Last week, along with two women friends, I watched one of those classic Katharine Hepburn-Spencer Tracy movies in which Kate and Spence meet, spar a little and then marry. In this particular film -- "Woman of the Year" -- they meet on the job: She's a political columnist and he's a sportswriter on the same newspaper. And the chemistry between them is instant.
"Well," said one of my friends after the scene in which Kate and Spence are introduced to one another in their editor's office, "I guess we can kiss that concept goodbye."
She didn't have to explain what she meant. There is scarcely a man or woman I've talked to in this post-Anita Hill/Clarence Thomas era who, in addition to re-examining the issue of sexual harassment in the workplace, has not also considered its impact on another common, on-the-job occurrence: the office romance.
Almost overnight, as a result of the testimony by and about Anita Hill and Clarence Thomas, every conceivable work-centered relationship has come under scrutiny. And while the fate of the office romance is not on the same level of societal importance as the sexual harassment issues raised, it is, nonetheless, a part of the widening ripple of uncertainty and awkwardness affecting men and women in the workplace.
Some small firms, reportedly, are "banning" office romances. Although, given human nature, I'm not sure how you do that.
Others are trying to "establish a policy" on office romances. "After what we're hearing on TV and seeing on TV and listening to on the radio," one senior partner at a Suffolk County, N.Y., law firm told Newsday, "if a relationship goes sour . . . we don't want to subject the firm to harassment charges or misconstrued intent."
But even without a formal ban-the-office-romance policy, the Thomas-Hill confrontation seems to be having a chilling effect on love in the workplace.
A male editor at my newspaper confirmed this: "I was with some male friends the other night and we all recounted a moment in our lives when we were so struck with someone in the office that we wanted to ask her out. And some of us did. But now we wonder if we would take that first step. And if we did, would it be taken in the wrong way? And that makes me sad because some of the very best relationships I have ever seen, I've seen grow out of the work environment."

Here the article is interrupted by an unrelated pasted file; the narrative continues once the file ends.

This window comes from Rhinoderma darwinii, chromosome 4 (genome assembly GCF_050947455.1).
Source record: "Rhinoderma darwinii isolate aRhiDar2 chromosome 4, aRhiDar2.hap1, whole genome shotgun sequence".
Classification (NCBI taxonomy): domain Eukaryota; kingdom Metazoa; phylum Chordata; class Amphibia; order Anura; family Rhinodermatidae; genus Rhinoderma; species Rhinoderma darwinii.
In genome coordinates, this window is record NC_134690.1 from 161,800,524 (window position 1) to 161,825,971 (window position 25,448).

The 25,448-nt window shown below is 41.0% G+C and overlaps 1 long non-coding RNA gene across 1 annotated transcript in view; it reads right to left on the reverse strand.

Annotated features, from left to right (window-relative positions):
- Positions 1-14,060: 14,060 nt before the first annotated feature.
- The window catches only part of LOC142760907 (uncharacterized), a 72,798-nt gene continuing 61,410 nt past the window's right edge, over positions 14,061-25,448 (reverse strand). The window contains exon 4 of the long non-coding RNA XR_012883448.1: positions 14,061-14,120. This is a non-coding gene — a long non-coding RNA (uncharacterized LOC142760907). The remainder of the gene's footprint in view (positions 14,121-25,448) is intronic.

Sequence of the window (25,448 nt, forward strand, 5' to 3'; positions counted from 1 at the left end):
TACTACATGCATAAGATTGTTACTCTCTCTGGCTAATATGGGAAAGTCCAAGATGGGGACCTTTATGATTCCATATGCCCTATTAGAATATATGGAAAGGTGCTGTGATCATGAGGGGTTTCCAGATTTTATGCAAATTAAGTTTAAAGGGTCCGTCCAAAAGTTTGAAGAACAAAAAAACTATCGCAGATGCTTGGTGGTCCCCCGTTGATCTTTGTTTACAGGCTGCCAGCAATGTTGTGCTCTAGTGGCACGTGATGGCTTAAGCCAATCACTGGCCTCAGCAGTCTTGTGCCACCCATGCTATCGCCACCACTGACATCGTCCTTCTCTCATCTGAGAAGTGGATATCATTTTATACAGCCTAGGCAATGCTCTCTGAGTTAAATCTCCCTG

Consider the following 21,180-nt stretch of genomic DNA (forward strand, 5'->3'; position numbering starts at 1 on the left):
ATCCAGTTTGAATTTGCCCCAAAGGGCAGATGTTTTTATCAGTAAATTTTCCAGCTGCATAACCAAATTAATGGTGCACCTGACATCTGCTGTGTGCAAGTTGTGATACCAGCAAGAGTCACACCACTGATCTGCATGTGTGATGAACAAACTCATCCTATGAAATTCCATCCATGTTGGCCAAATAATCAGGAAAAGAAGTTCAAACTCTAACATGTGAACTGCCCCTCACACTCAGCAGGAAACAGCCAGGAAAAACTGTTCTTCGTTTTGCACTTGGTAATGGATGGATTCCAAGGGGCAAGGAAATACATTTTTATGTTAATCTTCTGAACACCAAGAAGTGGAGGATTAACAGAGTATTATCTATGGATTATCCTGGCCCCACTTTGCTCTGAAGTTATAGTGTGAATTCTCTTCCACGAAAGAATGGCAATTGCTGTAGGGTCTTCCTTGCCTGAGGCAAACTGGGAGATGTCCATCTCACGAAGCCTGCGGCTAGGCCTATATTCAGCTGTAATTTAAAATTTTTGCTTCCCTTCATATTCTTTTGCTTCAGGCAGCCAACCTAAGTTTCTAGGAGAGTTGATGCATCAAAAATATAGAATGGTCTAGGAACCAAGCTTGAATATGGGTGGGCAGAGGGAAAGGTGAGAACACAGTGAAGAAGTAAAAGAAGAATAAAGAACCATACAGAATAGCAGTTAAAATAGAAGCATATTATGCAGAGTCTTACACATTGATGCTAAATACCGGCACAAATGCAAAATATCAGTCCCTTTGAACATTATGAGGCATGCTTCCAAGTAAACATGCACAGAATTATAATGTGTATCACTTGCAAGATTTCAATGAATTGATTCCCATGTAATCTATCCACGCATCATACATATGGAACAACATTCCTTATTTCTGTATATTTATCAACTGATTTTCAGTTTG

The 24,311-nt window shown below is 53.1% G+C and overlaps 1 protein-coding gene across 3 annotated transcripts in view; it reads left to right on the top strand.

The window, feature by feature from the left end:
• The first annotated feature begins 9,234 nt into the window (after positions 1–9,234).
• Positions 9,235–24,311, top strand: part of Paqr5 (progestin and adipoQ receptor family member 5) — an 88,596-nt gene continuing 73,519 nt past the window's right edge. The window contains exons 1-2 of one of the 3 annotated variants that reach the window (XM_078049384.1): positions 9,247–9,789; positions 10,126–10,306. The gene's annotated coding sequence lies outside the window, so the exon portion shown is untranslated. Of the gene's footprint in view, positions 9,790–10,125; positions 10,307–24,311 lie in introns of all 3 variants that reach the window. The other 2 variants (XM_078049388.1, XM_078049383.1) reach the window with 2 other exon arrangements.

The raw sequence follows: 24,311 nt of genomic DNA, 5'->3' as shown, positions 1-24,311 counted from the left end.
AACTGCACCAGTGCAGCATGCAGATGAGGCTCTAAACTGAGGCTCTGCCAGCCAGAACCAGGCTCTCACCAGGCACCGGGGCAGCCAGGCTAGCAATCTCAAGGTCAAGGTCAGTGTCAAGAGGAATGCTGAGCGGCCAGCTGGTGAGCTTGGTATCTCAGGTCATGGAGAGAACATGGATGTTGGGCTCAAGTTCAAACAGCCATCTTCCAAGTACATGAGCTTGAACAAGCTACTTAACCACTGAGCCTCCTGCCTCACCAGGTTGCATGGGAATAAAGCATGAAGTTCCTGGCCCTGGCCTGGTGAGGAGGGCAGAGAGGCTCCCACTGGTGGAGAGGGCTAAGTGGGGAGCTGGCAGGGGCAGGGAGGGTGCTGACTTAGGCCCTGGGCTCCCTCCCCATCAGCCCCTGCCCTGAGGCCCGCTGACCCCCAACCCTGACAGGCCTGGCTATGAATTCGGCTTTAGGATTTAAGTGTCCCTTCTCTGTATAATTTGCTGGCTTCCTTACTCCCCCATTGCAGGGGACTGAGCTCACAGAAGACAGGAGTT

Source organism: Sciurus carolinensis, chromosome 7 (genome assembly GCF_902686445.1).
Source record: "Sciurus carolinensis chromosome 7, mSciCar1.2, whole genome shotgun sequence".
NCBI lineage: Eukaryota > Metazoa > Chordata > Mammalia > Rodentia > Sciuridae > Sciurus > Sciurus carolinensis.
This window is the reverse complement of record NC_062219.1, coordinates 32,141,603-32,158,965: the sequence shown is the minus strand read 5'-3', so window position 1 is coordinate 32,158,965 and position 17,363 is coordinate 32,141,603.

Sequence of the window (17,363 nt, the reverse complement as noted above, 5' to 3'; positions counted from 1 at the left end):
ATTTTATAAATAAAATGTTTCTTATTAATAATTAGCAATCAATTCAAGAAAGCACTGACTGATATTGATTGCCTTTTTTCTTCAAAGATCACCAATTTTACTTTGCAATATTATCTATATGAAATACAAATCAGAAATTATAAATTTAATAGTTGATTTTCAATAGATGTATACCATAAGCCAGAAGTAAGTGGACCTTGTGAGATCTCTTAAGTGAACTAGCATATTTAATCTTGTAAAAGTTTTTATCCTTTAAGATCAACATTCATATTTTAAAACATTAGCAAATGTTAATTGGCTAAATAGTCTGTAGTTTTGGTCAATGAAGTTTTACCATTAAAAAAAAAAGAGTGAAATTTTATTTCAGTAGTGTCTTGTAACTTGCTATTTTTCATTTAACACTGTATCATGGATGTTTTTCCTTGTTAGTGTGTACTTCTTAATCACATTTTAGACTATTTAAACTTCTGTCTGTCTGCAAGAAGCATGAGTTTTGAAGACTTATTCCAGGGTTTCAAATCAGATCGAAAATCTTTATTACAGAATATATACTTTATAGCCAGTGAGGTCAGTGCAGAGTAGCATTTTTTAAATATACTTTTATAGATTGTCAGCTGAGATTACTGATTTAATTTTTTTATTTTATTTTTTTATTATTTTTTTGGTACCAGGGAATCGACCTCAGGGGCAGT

As someone who has met at least two important Mr. Rights in the workplace, I agree the demise of the office romance is a saddening thought. Getting rid of sexual harassment is one thing -- and the sooner the better -- but banning office romance strikes me as a clear-cut case of throwing the baby out with the bath water.
For a person in search of a romantic relationship, the office setting seems a far better meeting ground than such contemporary matchmakers as computer dating services or personal ads or blind dates arranged through a mutual acquaintance. For one thing, when you work alongside someone on a daily basis, you get a much more realistic view of who that person is.
Indeed, outside of living in a family setting, the office is the place where you are most likely to see how a person really reacts to all the sticky little realities of life. How they respond to pressure. To disappointment. To success. How they handle setbacks and how they handle promotions. How they treat those above them and how they treat those below them.
You get to see whether the sense of humor is real or forced. Whether the charm is intermittent or genuine. You come to recognize their strengths and weaknesses. Their faults and virtues. And you get to see them in sickness and in health.
In other words, the office is a good place to observe the qualities in a person that might be defined as character and temperament.
These kinds of observations are difficult, at best, when conducting a romance one or two nights a week over dinner at a restaurant or going out to a movie or party.
And often between people who work together, it is friendship and shared interests that first draw a couple together -- two factors that are generally conceded to be the foundation for a successful relationship.
It was Sigmund Freud, of course, who opined that the satisfying life is made up of equal parts of Love and Work. Of course, when he opined that he probably didn't have the office-romance concept in mind. Although, who knows? Maybe, unconsciously, he did.
By the way, it occurs to me that in real life Hepburn and Tracy had something in common with the couple in "Woman of the Year": They met on the job.